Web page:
to sputter, reduce heat to medium. Cook, swirling skillet occasionally,
until butter has lightly browned. Skim foam from top, and remove
skillet from heat.
2. Whisk together flour, ground almonds, sugar, and salt in a bowl. Add
egg whites, and whisk until smooth. Stir in kirsch. Pour in
butter, leaving any dark-brown sediment in skillet, and whisk to
combine. Let stand for 20 minutes.
3. Pour 1 tablespoon batter into each buttered muffin cup, filling about
halfway. Push a cherry into each, keeping stem end up. With a
small spoon, smooth batter over cherries to cover. Bake
toothpick comes out clean and cakes are golden brown, 8 to 10 minutes.
Let cool 10 minutes. Run a knife around edges to
loosen, and unmold.
Cakes can be stored in airtight containers at room temperature
Saturday, August 21, 2010
I love purple sweet potatoes and have been wanting to create desserts with them. I've had a hard time doing so though. The purple sweet potato, when cooked, turns a vibrant, dark purple. But when mixed with egg yolks and batter, the color becomes very muted. It becomes a bluish grey. Sometimes, it turns a dark green!
I saw quite a few recipes for purple sweet potato chiffon cake that came out a beautiful pink. I ended up using a recipe from Next Food Stop. I followed the recipe, but as you can see, my cake didn't come out pink. Instead, it was a bluish grey.
I'm not sure where I where went wrong. Perhaps there are different varieties of purple sweet potatoes and the ones available here are not the same as the ones being used in the recipes I found.
This recipe required as many eggs as my previous chiffon cake recipes, though it is only about half the size. I didn't have the smaller chiffon cake pan, which is what is required for this recipe, so I ended up using a full sized pan so my cake isn't as puffy.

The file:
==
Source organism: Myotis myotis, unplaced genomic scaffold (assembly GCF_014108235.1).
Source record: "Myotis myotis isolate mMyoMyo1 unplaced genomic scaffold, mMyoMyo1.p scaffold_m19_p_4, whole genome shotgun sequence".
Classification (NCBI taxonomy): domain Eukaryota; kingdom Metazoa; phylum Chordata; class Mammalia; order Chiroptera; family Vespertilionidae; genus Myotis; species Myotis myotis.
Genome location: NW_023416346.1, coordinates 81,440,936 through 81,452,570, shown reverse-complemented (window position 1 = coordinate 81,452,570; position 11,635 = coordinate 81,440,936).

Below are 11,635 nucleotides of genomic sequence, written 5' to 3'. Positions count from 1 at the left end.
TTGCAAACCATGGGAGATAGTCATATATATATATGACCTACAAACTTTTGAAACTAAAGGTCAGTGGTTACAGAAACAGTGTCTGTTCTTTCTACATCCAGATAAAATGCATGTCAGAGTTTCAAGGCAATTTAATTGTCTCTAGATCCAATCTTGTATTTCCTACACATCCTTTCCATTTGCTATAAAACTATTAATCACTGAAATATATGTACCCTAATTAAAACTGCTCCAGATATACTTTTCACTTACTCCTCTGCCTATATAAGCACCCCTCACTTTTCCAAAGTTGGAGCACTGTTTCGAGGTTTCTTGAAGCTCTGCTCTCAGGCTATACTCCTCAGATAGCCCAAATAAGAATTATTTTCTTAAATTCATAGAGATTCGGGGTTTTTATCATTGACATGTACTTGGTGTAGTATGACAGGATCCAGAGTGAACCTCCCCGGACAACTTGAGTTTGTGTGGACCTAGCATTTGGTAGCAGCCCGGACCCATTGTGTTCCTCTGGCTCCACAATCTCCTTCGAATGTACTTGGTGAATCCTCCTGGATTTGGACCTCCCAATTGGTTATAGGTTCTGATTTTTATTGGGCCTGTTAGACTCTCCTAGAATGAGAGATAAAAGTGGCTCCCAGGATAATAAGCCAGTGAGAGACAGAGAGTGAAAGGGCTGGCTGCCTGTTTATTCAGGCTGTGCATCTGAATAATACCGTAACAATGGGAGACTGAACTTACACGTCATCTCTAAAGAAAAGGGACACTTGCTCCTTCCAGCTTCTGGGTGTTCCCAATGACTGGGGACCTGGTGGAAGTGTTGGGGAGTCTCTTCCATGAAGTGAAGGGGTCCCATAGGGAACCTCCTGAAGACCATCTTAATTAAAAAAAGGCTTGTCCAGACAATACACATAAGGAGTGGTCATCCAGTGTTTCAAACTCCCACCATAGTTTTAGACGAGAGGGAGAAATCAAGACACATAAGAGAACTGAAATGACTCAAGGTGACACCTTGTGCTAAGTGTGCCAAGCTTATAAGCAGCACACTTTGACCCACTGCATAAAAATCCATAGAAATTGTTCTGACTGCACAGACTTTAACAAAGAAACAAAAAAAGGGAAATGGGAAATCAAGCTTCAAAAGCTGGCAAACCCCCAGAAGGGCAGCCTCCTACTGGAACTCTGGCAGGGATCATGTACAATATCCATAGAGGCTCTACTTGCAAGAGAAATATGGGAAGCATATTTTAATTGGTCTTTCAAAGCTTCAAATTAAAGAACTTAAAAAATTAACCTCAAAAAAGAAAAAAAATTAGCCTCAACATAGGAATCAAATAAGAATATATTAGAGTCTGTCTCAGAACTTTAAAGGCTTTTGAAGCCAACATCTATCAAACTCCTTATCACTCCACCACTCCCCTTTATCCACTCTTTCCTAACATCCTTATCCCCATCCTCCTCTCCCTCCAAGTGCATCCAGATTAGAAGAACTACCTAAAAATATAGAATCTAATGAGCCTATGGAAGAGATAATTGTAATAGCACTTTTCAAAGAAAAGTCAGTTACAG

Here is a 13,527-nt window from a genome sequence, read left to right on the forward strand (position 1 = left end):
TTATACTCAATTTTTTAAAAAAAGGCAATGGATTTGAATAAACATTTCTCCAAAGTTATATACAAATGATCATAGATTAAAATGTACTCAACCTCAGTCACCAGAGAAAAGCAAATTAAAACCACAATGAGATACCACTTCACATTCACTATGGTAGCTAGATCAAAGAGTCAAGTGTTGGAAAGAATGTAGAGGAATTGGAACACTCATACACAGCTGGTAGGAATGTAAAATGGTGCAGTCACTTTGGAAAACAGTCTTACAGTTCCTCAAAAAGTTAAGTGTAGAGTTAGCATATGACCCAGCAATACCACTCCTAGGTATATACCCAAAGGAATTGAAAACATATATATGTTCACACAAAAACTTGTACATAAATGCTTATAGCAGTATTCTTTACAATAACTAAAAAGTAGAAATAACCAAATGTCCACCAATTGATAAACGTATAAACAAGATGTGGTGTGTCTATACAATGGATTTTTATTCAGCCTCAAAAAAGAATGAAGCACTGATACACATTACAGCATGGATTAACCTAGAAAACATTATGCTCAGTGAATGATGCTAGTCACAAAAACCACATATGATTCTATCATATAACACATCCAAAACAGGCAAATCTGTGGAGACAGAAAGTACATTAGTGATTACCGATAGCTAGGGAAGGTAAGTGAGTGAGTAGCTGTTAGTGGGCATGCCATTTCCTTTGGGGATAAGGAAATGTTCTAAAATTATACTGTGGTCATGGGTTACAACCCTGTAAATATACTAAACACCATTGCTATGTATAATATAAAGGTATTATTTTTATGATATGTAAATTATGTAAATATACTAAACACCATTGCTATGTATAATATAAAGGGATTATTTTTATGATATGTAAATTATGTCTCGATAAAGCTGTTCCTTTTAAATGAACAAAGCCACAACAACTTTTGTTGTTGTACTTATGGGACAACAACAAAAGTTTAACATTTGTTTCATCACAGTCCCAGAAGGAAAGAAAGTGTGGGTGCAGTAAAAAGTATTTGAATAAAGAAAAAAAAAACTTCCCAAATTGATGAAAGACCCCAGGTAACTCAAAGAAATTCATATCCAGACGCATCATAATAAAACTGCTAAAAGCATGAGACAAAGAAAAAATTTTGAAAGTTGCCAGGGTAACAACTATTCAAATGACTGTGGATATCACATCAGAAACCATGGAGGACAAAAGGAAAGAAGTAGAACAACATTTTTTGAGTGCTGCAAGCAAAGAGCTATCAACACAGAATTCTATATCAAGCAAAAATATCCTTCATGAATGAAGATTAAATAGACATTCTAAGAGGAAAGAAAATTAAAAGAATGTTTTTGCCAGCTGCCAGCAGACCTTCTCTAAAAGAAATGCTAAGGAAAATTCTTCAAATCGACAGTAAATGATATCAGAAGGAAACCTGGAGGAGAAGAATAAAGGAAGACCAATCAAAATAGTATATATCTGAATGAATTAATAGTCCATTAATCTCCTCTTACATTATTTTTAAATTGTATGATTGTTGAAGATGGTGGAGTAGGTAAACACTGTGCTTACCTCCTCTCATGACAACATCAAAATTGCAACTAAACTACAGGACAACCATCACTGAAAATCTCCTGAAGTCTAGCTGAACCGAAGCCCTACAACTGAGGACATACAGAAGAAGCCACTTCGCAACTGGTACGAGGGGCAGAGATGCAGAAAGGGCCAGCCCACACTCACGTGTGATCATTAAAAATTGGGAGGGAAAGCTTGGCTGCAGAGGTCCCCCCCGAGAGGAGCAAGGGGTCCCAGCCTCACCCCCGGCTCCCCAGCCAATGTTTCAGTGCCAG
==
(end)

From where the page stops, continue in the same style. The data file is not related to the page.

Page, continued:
All the eggs made this cake very, very moist and soft, like a cloud. It was actually a little too moist for me. I prefer the other chiffon cakes that (while still soft and pillowy) do have a slightly firmer texture compared to this one. The shell of this cake is also soft and sticky, whereas the other chiffon cakes I've made have a clear crust that doesn't stick to your hands.
I think it's your own personal preference because Baby Bro loved this recipe.
The cake tasted good, but I wish it had come out pretty pink. I guess I'll try it again with another recipe. If anyone can tell me why my purple sweet potato recipes come out this color or sometimes a dark green, please let me know!
Purple Sweet Potato Chiffon Cake (adapted from Next Food Stop)
- 220 g egg white (about 6 large eggs)
- 100 g caster sugar
- 1/4 tsp cream of tartar
- egg yolk 80 g (about 5 large eggs)
- water 100 g
- corn oil 80 g
- sweet potato 100 g (steamed and mashed)
- plain flour 100 g
- 1/2 tsp baking powder
- caster sugar 20 g
- sweet potato 140 g ( cut into cubes and steamed)
1. Whisk egg yolk with the mashed potato. Add in water, 20 g sugar. Then add in oil.
2. Sift flour with baking soda. Mix into the egg yolk mixture.
3. In a separate bowl, whisk egg whites until foamy, then gradually add in the 100g sugar and cream of tartar until a shiny meringue forms. Your meringue is ready when you can hold the bowl upside down and the meringue does not slide out. Fold
into the yolk mixture carefully, then add in the potato cubes using a
4. Pour batter into a 17 cm chiffon cake tin. (Do not grease the pan because you want to be able to keep the cake upside down when it is done cooking without it sliding out of the pan)
5. Bake the cake at 165°C for 45 minutes or until cooked.
6. Remove cake from oven and invert the pan to finish cooling. The cake should stick in pan even though it is upside down.
7. After cake has cooled, use a plastic knife to loosen the edges of the cake so that it will slide out.